The final stage is called the maturity stage. This begins when your tree is around middle age and lasts until it dies. During this time, your tree will not need as much attention and can even withstand a few short periods of drought.
Your bonsai will only be in one of these stages at a time, though there are exceptions. For example, if you buy a tree that is in the developmental stage and wait five years before taking care of it yourself, then it will be in the servicing stage for those five years.
These three stages are not set in stone; they just act as a general guideline to help people know what to expect. Even if your bonsai is in one of these stages it does not mean that it needs that type of care. All it means is what kind of care is recommended.
For example, if you have a tree in the developmental stage and it gets dry, then it is at a higher risk of dying. However, this will not always be the case. It all depends on the type of tree, its current health and how much care it is receiving.
It would be very difficult to keep your tree in the developmental stage forever. Sooner or later it will enter the servicing stage regardless of what you do.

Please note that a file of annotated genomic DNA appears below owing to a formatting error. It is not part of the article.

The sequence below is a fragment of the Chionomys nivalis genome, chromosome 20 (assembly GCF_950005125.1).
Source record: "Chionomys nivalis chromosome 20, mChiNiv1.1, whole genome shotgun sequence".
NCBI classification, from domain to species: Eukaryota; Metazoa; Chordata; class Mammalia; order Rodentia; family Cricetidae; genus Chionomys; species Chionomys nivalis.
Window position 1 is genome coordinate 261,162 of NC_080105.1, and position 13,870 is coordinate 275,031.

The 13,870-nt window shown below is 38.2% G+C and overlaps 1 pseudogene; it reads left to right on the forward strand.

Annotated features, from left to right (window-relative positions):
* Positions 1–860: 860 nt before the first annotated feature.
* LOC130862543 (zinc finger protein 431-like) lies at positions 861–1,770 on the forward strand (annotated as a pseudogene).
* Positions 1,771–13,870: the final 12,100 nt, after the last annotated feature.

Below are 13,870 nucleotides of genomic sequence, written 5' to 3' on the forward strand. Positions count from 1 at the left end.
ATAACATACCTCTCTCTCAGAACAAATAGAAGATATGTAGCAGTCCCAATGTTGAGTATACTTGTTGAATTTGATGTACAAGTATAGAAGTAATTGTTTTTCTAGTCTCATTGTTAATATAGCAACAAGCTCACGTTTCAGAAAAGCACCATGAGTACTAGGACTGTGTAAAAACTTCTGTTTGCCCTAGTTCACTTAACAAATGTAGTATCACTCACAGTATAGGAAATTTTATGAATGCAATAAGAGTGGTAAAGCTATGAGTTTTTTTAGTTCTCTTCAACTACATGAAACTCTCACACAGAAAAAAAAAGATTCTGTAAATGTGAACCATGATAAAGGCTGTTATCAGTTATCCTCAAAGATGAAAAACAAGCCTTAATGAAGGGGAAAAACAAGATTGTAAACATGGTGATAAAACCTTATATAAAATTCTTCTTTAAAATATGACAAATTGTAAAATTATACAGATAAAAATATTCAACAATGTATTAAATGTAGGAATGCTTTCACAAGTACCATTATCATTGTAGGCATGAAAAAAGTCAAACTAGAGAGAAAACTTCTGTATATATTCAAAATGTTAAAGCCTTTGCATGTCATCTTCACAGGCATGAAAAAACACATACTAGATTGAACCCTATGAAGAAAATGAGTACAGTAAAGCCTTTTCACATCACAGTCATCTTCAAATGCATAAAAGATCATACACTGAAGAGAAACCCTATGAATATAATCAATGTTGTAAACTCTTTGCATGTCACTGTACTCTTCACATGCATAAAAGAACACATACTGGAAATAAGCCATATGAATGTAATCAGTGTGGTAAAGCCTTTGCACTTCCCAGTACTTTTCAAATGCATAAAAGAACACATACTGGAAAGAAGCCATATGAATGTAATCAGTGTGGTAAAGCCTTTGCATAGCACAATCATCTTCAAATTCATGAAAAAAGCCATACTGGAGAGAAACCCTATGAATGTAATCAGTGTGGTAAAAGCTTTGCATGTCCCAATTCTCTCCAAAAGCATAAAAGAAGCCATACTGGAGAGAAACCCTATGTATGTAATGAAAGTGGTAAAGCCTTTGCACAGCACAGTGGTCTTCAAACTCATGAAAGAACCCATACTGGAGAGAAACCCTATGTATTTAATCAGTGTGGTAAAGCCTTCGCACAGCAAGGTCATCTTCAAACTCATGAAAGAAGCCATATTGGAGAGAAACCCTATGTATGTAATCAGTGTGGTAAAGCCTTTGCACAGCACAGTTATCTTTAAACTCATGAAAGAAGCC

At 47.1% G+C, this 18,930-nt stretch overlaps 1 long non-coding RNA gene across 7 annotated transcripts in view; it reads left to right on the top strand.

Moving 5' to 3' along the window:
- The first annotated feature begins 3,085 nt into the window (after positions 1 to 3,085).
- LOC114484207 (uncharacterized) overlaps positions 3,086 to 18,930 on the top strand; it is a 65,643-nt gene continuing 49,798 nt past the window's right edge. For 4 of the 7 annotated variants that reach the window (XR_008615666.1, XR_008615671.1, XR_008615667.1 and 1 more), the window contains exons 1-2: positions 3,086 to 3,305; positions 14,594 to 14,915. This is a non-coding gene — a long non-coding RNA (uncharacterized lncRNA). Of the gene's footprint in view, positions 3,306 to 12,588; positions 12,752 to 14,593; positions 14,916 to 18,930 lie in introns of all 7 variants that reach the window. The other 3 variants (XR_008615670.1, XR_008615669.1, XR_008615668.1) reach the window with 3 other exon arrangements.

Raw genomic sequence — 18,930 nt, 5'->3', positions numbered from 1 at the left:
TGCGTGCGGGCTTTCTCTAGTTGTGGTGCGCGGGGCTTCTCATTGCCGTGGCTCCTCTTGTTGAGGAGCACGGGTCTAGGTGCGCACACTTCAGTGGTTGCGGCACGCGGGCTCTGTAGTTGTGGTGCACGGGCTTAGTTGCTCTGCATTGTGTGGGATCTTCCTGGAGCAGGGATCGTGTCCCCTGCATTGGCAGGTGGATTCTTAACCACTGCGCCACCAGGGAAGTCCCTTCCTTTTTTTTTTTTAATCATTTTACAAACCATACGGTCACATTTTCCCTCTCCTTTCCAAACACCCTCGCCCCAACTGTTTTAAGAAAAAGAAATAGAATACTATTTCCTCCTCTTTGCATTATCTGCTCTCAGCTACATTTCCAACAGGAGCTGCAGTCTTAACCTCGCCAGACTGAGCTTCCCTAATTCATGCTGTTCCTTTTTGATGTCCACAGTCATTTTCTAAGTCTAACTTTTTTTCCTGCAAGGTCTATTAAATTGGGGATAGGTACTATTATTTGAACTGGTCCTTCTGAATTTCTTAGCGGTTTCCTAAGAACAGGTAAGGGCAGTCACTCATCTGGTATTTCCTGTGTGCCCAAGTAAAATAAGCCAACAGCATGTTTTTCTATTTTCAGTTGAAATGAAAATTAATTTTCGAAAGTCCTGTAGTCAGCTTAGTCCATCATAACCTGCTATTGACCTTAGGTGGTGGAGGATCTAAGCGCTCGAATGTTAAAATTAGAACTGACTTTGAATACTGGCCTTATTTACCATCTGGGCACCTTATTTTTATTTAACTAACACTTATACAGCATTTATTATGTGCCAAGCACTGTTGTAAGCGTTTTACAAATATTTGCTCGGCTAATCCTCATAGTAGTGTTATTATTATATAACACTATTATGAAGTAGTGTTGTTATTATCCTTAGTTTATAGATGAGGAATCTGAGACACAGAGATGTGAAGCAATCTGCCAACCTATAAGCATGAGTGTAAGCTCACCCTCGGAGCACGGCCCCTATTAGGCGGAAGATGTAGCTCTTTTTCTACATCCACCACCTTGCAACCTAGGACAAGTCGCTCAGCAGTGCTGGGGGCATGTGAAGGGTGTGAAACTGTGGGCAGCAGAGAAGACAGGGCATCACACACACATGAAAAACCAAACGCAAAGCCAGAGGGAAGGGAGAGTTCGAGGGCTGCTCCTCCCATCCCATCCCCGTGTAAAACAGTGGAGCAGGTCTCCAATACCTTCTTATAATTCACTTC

Bonsai trees are very fragile and need a lot of attention to stay healthy, but the benefits more than make up for the trouble. Not many people can say that they have lived over a thousand years.
Now that you know more about taking care of bonsai trees, it is time to learn about the history of these fascinating plants.
Sources & references used in this article:
Long-term carbon budget of the above-ground parts of a young hinoki cypress (Chamaecyparis obtusa) stand by S Adu-Bredu, A Hagihara – Ecological Research, 2003 – Springer
Effects of thinning on leaf-fall and leaf-litter nitrogen concentration in hinoki cypress (Chamaecyparis obtusa Endlicher) plantation stands in Japan by Y Inagaki, S Kuramoto, A Torii, Y Shinomiya… – Forest Ecology and …, 2008 – Elsevier
RAPD analysis of mutants obtained by ion beam irradiation to hinoki cypress shoot primordia by K Ishii, Y Yamada, Y Hase, N Shikazono… – Nuclear Instruments and …, 2003 – Elsevier
Chamaecyparis obtusa (False Cypress-Hinoki) ID# 982 by T Deppert – 2020 – digitalcommons.salve.edu